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«Bis dat, qui cito dat»

«Gegengabe» in Paremiology, Folklore, Language, and Literature – Honoring Wolfgang Mieder on His Seventieth Birthday

Edited By Christian Grandl and Kevin J. McKenna

Bis dat, qui cito dat – never has a proverb more aptly applied to an individual than does this Medieval Latin saying to Wolfgang Mieder. «He gives twice who gives quickly» captures the essence of his entire career, his professional as well as personal life. As a Gegengabe, this international festschrift honors Wolfgang Mieder on the occasion of his seventieth birthday for his contributions to world scholarship and his kindness, generosity, and philanthropy. Seventy-one friends and colleagues from around the world have contributed sixty-six essays in six languages to this volume, representative of the scope and breadth of his impressive scholarship in paremiology, folklore, language, and literature. This gift in return provides new insights from acknowledged experts from various fields of research.
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Rules Are Rules: Maxims in Our Time

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Charles Clay Doyle

I hate simple questions; the answers are always so complicated! Recently an acquaintance asked me if proverbs and maxims are the same thing. With no premeditation, I heard myself answering, "Not exactly." But I could not, on the spur of the moment, articulate a substantial answer. I mumbled something about maxims stating rules.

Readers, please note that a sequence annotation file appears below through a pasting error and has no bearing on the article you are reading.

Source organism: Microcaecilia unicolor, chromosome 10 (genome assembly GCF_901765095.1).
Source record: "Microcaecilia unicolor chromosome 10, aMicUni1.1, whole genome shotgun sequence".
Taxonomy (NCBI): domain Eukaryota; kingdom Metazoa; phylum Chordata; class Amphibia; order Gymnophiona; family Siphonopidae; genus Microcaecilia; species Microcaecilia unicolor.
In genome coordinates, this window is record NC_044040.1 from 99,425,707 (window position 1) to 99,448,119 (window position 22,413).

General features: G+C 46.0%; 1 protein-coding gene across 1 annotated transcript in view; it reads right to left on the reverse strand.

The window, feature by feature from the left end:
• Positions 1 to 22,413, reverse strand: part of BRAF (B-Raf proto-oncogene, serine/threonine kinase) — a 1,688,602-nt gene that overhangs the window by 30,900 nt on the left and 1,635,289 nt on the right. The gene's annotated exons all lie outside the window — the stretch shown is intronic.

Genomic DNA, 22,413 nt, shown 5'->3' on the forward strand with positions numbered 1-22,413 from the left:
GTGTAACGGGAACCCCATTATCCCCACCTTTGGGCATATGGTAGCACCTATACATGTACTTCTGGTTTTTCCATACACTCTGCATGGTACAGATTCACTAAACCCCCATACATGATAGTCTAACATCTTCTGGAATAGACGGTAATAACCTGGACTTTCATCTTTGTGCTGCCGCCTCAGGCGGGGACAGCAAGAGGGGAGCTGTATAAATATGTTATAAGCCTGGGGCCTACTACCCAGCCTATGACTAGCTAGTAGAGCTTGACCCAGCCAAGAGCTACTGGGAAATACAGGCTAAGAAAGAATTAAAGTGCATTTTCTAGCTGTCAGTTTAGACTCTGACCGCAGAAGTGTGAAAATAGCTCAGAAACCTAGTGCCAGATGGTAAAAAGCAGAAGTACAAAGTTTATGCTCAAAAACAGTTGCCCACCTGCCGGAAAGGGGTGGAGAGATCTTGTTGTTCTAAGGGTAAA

Even though folklorists, for the most part, know better, the lay public often clings to the notion that proverbs as a genre typically propound rules that govern human behavior – rather than doing what the great majority of proverbs actually do: Make general observations about the social world (often comical or satiric observations) or proffer warnings or advice (often ironic or facetiously cynical advice) about personal behavior or attitudes.

The case may be different in fundamentally oral cultures, ones that lack a prevalently-employed system of writing in which regulations for conduct can be fixed and preserved, legalistically, as it were. For instance, certain African societies seem to have relied on the competing citation of proverbs to resolve legal disputes. Some similar process may, indeed, have prevailed in England in the early Middle Ages, when oral principles of Germanic law, with some influence of Roman law and ecclesiastical law, began to be loosely and informally recognized as "Common Law." Even after the cross-Channel predation of 1066, when so-called Law French emerged as the language for extensive written transcripts of judicial proceedings and legal precedents, maxims current in oral...

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